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TMA 03 Art History, Literature and Philosophy

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TMA 03 Art History, Literature and Philosophy Part 1: Short Answer Colosseum is an example of a building in which its form and function are inextricably linked. To prove this, let us take a look at some of the orders, the wall-like structure and the vaults of the Colosseum as part of its form and functions. With reference to the Illustration Book Colour Plate 19,28,72,75,76 and 78, and Block 2 The Colosseum Figure 6.1 and 6.2, the Colosseum evidently uses five orders: 'Doric', 'Tuscan', 'Ionic', 'Corinthian' and 'Composite'. The function of these orders is to provide a framework for the divisions of the whole building. A different order is used for different levels, portraying the subtlety of the building. Both 'Doric' and 'Tuscan' orders give an appearance of sturdiness to a building while 'Ionic', 'Corinthian' and 'Composite' orders tend to make a building appear rich and elegant. In studying the ground plans on Plate 56(a), we can see that the Colosseum stands up by it wall-like structures, consisting of walls and pillars arranged in a pattern that spreads out from the centre of the arena. As shown on Plate 29, these walls were made thick enough to serve its function, which is to support the many tons of concrete used in the structure and also accommodate the weight of fifty thousand spectators of the Colosseum. ...read more.


Another reason as to why the Romans did not see what went on the amphitheatre as something wicked is that they perceive the gladiatorial shows as a way of restoring social order. The Romans thrive to find a balance between crimes and punishment in the legal system and have hence used public executions in the form of gladiatorial games as the deserving punishment. Martial again justifies these games and through his believes that the game is an effective way of communicating to the people on the deserving punishments committed, be it by criminals or animals. This is evidenced through the following: '... a treacherous lion had harmed his master with his ingrate mouth... but he paid a fitting for such a crime.' Wiedemann supports the same view when he added in C11 Emperors, gladiators and Christians: 'Rebels deserved execution...' and in C13 (a) Emperors and Gladiators: '...burning alive of an adult convicted of setting fire to a temple...' Such examples strongly support the argument that the Romans did not see it as something wicked but, rather, a deserved and appropriate penalty or punishment to such criminals. C16 K.M Coleman, Fatal charades provides evidences that in the process of punishing the criminals, the Romans include mythology role-play by the criminals to spice up the show. ...read more.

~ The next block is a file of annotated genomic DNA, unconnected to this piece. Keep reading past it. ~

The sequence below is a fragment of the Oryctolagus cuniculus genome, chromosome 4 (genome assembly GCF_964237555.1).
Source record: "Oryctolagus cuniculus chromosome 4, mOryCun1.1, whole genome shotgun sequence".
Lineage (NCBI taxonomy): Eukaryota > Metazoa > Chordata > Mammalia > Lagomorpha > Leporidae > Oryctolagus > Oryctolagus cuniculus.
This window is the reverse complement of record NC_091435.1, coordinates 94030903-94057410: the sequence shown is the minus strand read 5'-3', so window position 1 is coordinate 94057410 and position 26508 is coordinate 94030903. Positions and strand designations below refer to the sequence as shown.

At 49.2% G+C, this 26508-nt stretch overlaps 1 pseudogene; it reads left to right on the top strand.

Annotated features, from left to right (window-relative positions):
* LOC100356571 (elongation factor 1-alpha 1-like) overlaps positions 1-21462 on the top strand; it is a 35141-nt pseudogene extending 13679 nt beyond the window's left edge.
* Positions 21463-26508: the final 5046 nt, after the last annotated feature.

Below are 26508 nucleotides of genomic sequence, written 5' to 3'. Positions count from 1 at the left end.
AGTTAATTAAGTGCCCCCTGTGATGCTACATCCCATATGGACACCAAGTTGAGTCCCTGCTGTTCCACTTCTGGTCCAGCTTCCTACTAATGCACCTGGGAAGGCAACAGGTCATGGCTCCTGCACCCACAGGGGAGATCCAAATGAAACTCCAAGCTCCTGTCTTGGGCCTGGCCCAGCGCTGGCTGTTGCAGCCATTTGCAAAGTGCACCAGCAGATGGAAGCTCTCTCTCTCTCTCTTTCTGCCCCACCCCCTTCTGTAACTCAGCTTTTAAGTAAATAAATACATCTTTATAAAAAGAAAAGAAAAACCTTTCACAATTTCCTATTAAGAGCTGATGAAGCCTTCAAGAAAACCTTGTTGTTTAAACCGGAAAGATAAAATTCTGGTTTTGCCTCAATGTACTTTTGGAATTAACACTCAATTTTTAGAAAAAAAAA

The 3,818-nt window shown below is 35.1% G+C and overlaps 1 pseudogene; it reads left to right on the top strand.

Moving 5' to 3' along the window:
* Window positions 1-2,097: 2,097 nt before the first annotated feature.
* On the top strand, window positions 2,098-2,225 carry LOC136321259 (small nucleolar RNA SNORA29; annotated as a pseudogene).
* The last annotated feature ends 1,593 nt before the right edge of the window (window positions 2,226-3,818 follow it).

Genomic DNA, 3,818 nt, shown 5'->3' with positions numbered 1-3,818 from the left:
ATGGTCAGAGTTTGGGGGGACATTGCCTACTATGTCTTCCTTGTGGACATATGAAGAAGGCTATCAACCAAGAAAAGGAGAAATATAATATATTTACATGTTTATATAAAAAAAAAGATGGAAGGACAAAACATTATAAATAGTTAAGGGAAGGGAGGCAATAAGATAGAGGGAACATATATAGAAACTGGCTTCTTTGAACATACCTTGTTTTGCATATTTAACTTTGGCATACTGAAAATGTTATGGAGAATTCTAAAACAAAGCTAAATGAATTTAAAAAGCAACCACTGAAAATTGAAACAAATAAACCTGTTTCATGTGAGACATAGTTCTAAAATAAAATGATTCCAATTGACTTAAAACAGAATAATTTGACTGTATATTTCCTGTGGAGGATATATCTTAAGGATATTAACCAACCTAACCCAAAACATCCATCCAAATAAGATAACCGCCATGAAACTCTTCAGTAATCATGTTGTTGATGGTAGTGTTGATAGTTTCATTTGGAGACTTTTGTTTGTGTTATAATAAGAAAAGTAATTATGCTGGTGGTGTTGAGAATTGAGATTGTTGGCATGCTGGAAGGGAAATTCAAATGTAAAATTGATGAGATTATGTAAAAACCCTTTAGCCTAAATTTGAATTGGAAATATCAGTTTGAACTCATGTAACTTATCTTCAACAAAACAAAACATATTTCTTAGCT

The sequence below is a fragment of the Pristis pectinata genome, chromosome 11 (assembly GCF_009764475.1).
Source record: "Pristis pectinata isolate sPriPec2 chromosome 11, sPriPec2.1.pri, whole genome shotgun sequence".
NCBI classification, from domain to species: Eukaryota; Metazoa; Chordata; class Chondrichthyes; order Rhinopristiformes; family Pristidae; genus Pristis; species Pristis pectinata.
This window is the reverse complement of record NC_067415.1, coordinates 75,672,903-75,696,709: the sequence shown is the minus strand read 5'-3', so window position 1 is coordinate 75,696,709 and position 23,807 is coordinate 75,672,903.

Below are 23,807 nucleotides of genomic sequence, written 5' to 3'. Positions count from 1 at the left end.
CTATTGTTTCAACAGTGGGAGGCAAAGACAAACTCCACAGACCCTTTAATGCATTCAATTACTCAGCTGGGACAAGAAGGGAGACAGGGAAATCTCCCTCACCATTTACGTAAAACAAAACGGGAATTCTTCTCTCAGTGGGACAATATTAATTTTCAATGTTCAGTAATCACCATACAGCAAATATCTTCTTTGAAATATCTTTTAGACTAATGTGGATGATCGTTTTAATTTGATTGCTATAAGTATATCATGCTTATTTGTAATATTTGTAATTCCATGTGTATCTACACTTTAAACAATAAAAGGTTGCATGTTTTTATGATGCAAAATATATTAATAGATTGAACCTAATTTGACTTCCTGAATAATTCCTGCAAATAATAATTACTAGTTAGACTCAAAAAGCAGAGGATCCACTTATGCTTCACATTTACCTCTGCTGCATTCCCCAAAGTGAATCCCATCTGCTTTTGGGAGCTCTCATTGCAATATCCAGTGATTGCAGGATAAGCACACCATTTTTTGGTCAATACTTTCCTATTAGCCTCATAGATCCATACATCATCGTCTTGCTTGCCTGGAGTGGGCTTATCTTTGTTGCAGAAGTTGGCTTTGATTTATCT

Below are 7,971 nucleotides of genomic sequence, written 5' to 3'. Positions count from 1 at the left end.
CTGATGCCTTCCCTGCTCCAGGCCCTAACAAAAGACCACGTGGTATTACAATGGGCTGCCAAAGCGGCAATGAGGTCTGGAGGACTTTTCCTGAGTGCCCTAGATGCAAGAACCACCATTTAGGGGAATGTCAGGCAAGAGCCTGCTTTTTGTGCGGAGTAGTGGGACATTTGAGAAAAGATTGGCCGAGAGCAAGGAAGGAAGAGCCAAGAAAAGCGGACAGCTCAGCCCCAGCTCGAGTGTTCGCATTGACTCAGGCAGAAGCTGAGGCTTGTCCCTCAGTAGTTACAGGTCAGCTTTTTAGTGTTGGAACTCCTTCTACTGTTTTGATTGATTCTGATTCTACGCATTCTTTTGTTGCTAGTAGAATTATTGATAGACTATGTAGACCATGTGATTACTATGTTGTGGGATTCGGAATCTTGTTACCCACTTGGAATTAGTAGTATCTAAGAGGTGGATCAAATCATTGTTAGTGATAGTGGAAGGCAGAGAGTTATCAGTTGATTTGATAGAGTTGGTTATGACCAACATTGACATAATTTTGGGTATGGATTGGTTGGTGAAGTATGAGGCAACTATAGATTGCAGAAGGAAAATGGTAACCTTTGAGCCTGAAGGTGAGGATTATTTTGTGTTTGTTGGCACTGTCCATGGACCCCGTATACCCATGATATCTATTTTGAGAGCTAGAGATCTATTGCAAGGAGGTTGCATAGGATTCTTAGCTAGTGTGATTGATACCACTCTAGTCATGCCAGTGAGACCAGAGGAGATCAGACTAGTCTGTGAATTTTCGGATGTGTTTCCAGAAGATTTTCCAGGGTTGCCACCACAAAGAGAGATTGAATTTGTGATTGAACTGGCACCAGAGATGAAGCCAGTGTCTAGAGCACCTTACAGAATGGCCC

To kill wild beasts means to protect mankind by enabling the people to cultivate the rich land without fear of beast attacks. Hence this is something a good ruler would be proud of since it is perceived as performing the services for humanity. It provides new ground for civilization and agriculture and direct or indirectly, contributes to the new industries and improved economy. Since it provides revenues and the development of science and arts to the country, it blinds the Roman from seeing it as wicked. Yet another reason why the Romans did not view the shows as something wicked is the link that these shows have with bravery. The Romans respected and upheld bravery as one of the most important virtue of man. For someone who had committed crime, there is no other way of coming out of crime except proving in the arena that he is brave. This virtue was so significant that a criminal gladiator may be granted his life back and may receive a crown if he ever comes back alive and victorious, regardless of what crime he had committed. Statius is another writer who admires the bravery, majesty and strength of a dying animal more than having any compassion towards it at all and Hopkins finds that bravery and victory of the aggressor matters more to the Romans than suffering of the vanquished. ...read more.

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